On his knees before President Salva Kiir and the Vice-Presidents Designate who are to open a new government this month of May: “Peace is possible, let the armistice be respected. The people are worn out by past conflicts”.
With some difficulty, he bent down before the political leaders of Sudan and kissed their feet. Pope Francis, concluding a spiritual retreat for peace in that tormented region of Africa, humbly bowed to the ground before Salva Kiir Mayardit, President of the Republic and the Vice-Presidents Designate Riek Machar Teny Dhurgon, Taban Deng Gai and Rebecca Nyandeng De Mabio, widow of the former leader of Sudan, John Garang. He then presented them with a Bible signed by him, the Archbishop of Canterbury and Primate of the Anglican Communion Justin Welby, who ardently desired the meeting should take place, and by Reverend John Chalmers, former Moderator of the Presbyterian Church of Scotland. The Bible was inscribed with the message: ‘Seek what unites. Overcome what divides’.
Addressing the leaders of South Sudan, Pope Francis said: “You have begun a process – with reference to the 17th peace agreement that will come into force on 12 May – and I therefore appeal to you to seek what unites you, starting from your belonging to a single people, and to overcome what divides. The people have become tired and worn out by past wars: please, remember that, with war, you lose everything! Your people are now longing for a better future brought about through reconciliation and peace. It was with great hope that, last September, I learned that the political representatives of South Sudan had reached a peace agreement. I therefore congratulate the signatories of that document, both those here present and those who are absent, excluding no one and, first of all, the President of the Republic and heads of the political parties for having chosen the path of dialogue, for their readiness to be reconciled and for their desire to implement what was agreed upon. It is my heartfelt wish that hostilities may cease for good, that the armistice be respected! – that political and ethnic differences be overcome and that the peace should last, for the common good of all the citizens who dream of starting to build up their country”.
In conclusion, the Pope emphasised: “As your brother, I ask the three of you, who have signed the peace agreement, to keep the peace. I ask this from the bottom of my heart. Let us forge ahead. There will be many problems but do not be afraid, but solve the problems. You have started a process: may it end well. Yes, you two may fight among yourselves. Do this inside your offices but join hands before the people. In this way, from being mere citizens, you will become Fathers of the Nation. Please allow me to ask this of you with my most heartfelt sentiments”.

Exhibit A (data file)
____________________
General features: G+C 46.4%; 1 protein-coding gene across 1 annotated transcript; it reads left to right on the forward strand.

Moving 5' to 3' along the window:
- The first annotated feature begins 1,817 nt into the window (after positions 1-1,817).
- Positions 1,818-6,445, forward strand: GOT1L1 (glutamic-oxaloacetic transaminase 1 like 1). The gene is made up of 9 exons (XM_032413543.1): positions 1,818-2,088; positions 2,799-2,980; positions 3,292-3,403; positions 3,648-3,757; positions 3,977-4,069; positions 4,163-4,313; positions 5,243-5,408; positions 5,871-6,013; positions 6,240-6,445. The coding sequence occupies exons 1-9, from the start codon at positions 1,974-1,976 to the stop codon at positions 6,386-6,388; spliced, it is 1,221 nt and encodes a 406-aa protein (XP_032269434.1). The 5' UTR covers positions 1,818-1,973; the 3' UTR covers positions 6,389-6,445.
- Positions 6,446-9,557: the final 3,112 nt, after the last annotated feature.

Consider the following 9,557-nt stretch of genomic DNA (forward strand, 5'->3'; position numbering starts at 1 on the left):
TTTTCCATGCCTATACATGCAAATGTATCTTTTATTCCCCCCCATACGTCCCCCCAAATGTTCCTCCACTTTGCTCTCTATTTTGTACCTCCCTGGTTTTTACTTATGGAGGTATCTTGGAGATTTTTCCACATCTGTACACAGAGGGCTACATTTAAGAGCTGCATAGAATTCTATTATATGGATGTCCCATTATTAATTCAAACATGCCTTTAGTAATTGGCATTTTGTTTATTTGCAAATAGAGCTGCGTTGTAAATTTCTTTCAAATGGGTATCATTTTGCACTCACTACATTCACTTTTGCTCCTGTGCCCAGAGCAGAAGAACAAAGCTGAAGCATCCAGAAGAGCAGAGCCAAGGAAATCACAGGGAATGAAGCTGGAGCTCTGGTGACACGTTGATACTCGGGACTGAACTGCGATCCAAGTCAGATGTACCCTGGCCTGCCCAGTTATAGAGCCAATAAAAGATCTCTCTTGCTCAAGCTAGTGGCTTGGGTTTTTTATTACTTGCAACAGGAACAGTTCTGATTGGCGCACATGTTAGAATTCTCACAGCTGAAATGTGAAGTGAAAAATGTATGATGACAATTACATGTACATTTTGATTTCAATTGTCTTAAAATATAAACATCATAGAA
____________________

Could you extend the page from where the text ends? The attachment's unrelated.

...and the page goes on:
The address by Pope Francis and his final blessing took place after two days of spiritual retreat held at Saint Martha House (10 -11 April).
The Pope repeated his desire to go to the country together with the Archbishop of Canterbury and mentioned, “the dear people who have lost their loved ones and their homes, the families that were broken up and never reunited, all the children and elderly people, the women and men who suffer so much due to the conflict and violence that have sown death, hunger, sorrow and weeping”. Appealing for peace, he remarked that “we have clearly heard the cry of the poor and the needy, it reaches up to heaven, right to the heart of God the Father who wants to give them justice and the gift of peace. I think constantly of those suffering people and I implore that the fire of war be extinguished for good, so that they may return to their homes and live in serenity. I supplicate God Almighty that peace may come to your land and I also turn to all people of good will so that peace may come to your people”.
South Sudan, having won independence from Sudan in 2011, saw, in December 2013, the outbreak of ethnic conflict between the government forces of the President, an ethnic Dinka and those of the former Vice-President Machar, an ethnic Nuer, which caused more than 400,000 deaths and more than four million homeless. With the Revitalised Agreement on the Resolution of Conflict in South Sudan (R-ARCSS), signed last September, and which comes into force on 12 May, a new transition executive will be formed including representatives of both parties to the conflict. Together with President Kiir and Vice-President Machar, there will also be four other Vice-Presidents representing four ethnic groups. (S.N.)